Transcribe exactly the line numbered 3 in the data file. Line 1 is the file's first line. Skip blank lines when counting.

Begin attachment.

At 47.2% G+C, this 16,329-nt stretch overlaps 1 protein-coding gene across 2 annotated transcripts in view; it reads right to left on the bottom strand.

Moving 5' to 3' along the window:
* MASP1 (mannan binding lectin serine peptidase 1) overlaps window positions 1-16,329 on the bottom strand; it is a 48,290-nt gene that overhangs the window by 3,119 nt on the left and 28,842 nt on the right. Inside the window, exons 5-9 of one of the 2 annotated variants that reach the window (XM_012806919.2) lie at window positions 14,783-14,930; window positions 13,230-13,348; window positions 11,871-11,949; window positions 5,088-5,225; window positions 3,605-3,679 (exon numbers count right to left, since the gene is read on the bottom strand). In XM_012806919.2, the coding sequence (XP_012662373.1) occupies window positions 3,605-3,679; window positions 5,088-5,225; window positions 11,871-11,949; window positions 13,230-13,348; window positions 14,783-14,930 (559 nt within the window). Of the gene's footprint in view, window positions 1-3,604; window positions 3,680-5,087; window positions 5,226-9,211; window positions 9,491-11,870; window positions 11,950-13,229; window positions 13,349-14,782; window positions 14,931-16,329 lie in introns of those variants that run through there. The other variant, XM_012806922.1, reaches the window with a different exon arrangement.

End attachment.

* MASP1 (mannan binding lectin serine peptidase 1) overlaps window positions 1-16,329 on the bottom strand; it is a 48,290-nt gene that overhangs the window by 3,119 nt on the left and 28,842 nt on the right. Inside the window, exons 5-9 of one of the 2 annotated variants that reach the window (XM_012806919.2) lie at window positions 14,783-14,930; window positions 13,230-13,348; window positions 11,871-11,949; window positions 5,088-5,225; window positions 3,605-3,679 (exon numbers count right to left, since the gene is read on the bottom strand). In XM_012806919.2, the coding sequence (XP_012662373.1) occupies window positions 3,605-3,679; window positions 5,088-5,225; window positions 11,871-11,949; window positions 13,230-13,348; window positions 14,783-14,930 (559 nt within the window). Of the gene's footprint in view, window positions 1-3,604; window positions 3,680-5,087; window positions 5,226-9,211; window positions 9,491-11,870; window positions 11,950-13,229; window positions 13,349-14,782; window positions 14,931-16,329 lie in introns of those variants that run through there. The other variant, XM_012806922.1, reaches the window with a different exon arrangement.